W. RICHARDS is an internationally acclaimed artist whose subjects
have ranged from the highest of high society to the lowest of low
Mr. Richardshas created portraits of everyone from Liza, Peggy
Lee, Lena Horne, and Warhol — to Casey Donovan, Peter Berlin,
Jack Wrangler, Ryan Idol and Jeff Stryker.
A collection of his drawings can be seen in the book Allure,
published by Bruno Gmuender Books.
— About the artist —
In the early 1980s, Robert W. Richards began, drawing and interviewing
every major male porn star who had ever unzipped for the camera.
Described by Time Out magazine as "ICONIC", artist Robert
W. Richards — now in his fifth decade of drawing — shows
no symptoms of slowing down. "Every morning when I wake up
my first thought is "What will I draw today!"
And the answer is usually surprising — maybe an elaborate
Dior gown, maybe even on a boy or a portrait of a recently surgically
enhanced society matron or the newest hunk on the porn block.
Richards started drawing professionally at the age of sixteen,
doing ads for fashionable shops on Newbury street, Boston's version
of Madison Avenue.
"I've never done anything other than making art for a living.
I've never been a waiter or a clerk or any of the things starving
artists do to keep the wolf from the door. I just muddled through
and kept at it.
"As I was growing up in a dreary little factory town in Maine
my seemingly unattainable dream was always to live and work in New
York. So, barely of legal age, I made the move and I was instantly
home! A perfect fit! Of course there were grim moments
- doing schlocky layouts for hideous ads in the rat infested art
department of Gimbel's department store, humiliating free-lance
jobs for pathetic money, but as I improved my portfolio challenging
work started coming my way. And from the late sixties to the mid-seventies
I had the best of fashion illustration commissions
— covering the Haute Couture shows in Paris and Rome, the
high fashion runways in New York and London - working side by side
with my idol Kenn Paul Block. Intimidating but thrilling!
"Eventually the relentless travel and the monotony of endless
shows took their toll. I now wanted to draw the people who wore
the clothes, not just the clothes. I wanted to draw MEN! Being typecast
as a fashion artist,
someone who, it was assumed, could only draw stylized, elongated,
unapproachable looking women proved an obstacle.
"Then the light came on! Gay magazines! Those doors flew open
and a whole new career was underway.
"Through the rest of the seventies, the eighties and nineties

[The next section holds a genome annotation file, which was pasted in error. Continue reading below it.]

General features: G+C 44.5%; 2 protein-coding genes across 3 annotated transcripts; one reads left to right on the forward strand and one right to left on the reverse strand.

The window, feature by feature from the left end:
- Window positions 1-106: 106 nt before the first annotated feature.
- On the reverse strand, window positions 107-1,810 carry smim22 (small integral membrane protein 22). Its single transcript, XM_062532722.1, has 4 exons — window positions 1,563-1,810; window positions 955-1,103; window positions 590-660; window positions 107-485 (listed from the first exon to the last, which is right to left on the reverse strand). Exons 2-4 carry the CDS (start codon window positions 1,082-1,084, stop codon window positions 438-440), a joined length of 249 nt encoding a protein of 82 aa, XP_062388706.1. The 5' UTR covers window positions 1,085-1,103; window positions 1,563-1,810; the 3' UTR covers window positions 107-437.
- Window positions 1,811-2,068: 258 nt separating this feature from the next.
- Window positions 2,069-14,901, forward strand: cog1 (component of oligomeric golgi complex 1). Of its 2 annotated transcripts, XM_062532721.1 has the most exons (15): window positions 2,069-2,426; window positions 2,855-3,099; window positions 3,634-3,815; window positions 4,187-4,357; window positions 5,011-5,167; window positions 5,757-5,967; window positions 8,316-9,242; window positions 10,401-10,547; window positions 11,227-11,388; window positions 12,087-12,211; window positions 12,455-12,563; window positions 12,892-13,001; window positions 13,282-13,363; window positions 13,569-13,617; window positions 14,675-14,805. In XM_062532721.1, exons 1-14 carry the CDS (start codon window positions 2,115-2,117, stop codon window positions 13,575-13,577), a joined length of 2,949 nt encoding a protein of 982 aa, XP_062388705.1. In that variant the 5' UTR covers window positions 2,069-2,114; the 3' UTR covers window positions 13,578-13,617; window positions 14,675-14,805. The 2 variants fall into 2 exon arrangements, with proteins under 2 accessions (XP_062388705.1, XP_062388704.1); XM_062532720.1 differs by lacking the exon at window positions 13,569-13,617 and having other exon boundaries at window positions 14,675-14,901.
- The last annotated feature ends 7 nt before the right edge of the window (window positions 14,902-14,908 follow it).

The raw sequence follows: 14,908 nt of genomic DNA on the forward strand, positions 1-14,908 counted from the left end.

I interviewed and drew huge triptychs (head, chest, dick) of every
major porn star of the era.
I drew endlessly for the gay rags — Torso, Men, Mandate,
Honcho, Blue Boy — illustrating every gay cliche:
the pizza delivery boy, the about-to-be-had straight college roomate,
the beloved locker room and camping trip scenarios... many of them
more than once. All the while I continued my fashion and beauty
work, designing Broadway posters, packaging CD's: Lena Horne, Sinatra,
Anita O'Day, Peggy Lee, Betty Buckley all the way to Jackie Beat
and Dirty Sanchez.
"I'm as busy now as I ever have been. I've had two books Allure
and Dirty Little Drawings published by Bruno Gmunder, gallery
shows at Leslie-Lohman, Feature Gallery
and the contemporary Arts Center.
"In 2009 at the prestigious Society of Illustrators I curated
a major show of Fashion Illustration, unbelievably the first in
New York since 1986. Thanks to the magnificent artists who loaned
their work it was a huge success. Along the way I talked the elusive
Peter Berlin into doing a show of his photographs which people are
still talking about.
"At this advanced stage of my game, I remain as hungry as
I was at the very beginning and to this moment my motto remains
About the gallery:
Antebellum Gallery is located in the heart of downtown
Hollywood. The term antebellum is Latin for "before war".
While it commonly refers to a more romantic Gone With the Wind
era, we find ourselves again today with American culture at odds
with political / religious / social agendas that threaten to blow
the lid off its foundations at any given moment.
Steeped in Victorian nuances with a salon style, Antebellum is intended
as a hybrid of artistic, cultural, and political iconoclasm.